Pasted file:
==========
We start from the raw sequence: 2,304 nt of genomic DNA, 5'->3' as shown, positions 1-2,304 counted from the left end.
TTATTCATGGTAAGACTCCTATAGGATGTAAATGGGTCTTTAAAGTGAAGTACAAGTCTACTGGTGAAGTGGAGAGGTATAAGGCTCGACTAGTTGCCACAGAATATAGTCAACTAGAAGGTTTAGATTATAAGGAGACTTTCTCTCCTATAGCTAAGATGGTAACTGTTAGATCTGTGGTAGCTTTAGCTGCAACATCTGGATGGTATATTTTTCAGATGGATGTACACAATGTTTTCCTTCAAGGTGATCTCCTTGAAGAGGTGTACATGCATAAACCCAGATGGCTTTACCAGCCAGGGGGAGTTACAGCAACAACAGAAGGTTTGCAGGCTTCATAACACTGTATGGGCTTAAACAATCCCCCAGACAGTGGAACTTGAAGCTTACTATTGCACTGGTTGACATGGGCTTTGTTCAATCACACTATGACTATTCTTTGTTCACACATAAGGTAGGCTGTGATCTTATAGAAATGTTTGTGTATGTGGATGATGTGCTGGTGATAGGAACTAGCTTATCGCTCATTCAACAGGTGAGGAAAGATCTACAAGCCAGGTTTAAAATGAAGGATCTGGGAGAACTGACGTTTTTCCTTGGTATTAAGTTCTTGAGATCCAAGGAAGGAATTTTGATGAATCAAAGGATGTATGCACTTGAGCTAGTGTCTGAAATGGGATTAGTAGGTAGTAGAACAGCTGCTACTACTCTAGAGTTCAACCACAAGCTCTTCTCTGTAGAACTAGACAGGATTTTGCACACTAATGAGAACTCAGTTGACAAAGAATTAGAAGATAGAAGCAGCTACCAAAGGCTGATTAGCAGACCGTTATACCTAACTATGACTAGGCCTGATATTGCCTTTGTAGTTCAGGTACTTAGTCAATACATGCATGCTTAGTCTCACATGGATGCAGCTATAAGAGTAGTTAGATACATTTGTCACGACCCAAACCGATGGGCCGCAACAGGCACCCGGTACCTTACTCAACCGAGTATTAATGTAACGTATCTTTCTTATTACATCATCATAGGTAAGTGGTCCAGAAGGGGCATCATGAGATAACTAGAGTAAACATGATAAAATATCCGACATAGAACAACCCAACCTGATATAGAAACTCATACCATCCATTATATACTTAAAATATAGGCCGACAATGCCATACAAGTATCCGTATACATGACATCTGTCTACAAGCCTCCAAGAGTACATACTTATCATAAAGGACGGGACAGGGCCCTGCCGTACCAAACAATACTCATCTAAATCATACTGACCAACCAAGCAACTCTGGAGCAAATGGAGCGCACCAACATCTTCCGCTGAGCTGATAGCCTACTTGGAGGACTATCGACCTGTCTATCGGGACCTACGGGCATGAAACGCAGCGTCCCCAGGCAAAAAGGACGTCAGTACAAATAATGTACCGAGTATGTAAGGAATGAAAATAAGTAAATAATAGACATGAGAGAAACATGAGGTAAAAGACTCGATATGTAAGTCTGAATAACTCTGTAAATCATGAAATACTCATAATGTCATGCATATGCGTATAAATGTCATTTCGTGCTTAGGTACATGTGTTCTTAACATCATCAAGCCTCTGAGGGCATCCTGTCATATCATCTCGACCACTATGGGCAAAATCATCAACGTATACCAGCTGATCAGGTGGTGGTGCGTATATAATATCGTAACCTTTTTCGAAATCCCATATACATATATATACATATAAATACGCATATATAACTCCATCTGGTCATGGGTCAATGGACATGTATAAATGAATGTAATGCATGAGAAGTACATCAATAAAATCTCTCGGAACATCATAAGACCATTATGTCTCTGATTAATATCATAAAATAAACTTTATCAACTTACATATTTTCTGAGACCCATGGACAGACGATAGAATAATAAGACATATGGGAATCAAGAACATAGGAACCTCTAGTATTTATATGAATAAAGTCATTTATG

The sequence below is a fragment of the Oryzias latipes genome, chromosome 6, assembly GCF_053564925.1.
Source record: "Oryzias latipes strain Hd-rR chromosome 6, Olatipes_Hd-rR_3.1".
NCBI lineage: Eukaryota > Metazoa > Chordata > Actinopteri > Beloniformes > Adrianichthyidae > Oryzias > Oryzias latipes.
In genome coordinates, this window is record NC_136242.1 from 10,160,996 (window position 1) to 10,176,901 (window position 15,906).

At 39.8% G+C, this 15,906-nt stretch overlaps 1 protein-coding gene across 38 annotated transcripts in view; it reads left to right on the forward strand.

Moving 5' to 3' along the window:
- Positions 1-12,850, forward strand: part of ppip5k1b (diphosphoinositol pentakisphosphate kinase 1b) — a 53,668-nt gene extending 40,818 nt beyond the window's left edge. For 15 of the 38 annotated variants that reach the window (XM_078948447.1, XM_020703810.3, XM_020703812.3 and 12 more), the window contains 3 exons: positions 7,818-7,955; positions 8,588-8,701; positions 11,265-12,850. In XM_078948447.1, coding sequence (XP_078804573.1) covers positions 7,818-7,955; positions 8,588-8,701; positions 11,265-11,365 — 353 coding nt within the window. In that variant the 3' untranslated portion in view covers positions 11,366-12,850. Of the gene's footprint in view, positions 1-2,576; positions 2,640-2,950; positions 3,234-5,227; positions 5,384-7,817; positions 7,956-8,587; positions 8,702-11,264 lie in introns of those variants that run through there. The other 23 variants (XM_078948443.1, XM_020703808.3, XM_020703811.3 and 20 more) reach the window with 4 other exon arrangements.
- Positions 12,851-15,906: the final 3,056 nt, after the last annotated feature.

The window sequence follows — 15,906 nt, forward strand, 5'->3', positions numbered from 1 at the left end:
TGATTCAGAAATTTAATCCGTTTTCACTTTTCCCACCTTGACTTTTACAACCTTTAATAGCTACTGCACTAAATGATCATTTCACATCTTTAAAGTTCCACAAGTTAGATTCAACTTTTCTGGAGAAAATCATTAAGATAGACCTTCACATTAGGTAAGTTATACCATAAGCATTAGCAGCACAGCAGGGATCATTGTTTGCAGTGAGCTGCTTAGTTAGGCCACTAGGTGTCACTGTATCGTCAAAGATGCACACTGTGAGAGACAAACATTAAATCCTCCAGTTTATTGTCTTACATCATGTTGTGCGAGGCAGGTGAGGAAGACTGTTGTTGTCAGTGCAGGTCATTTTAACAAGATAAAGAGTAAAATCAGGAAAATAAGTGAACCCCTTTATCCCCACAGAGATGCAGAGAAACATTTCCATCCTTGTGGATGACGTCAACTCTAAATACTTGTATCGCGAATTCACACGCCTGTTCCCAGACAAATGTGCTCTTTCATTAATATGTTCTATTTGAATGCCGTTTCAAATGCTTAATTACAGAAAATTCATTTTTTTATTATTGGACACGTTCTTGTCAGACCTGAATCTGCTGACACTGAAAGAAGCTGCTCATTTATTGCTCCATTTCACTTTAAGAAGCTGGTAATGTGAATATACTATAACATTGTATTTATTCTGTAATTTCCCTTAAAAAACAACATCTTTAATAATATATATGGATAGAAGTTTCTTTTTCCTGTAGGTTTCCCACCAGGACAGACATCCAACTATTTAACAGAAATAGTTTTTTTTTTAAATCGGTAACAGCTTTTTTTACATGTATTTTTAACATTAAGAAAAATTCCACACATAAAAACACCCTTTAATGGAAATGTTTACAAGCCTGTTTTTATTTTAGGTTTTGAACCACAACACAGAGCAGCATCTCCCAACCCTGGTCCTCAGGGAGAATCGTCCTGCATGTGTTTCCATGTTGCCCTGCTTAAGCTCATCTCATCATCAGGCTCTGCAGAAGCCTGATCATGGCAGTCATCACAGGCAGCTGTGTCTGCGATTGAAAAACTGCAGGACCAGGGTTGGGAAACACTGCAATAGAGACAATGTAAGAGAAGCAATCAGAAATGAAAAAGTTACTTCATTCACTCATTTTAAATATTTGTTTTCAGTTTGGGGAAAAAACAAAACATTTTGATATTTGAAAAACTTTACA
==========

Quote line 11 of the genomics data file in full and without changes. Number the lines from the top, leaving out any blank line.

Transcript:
The window sequence follows — 15,906 nt, forward strand, 5'->3', positions numbered from 1 at the left end: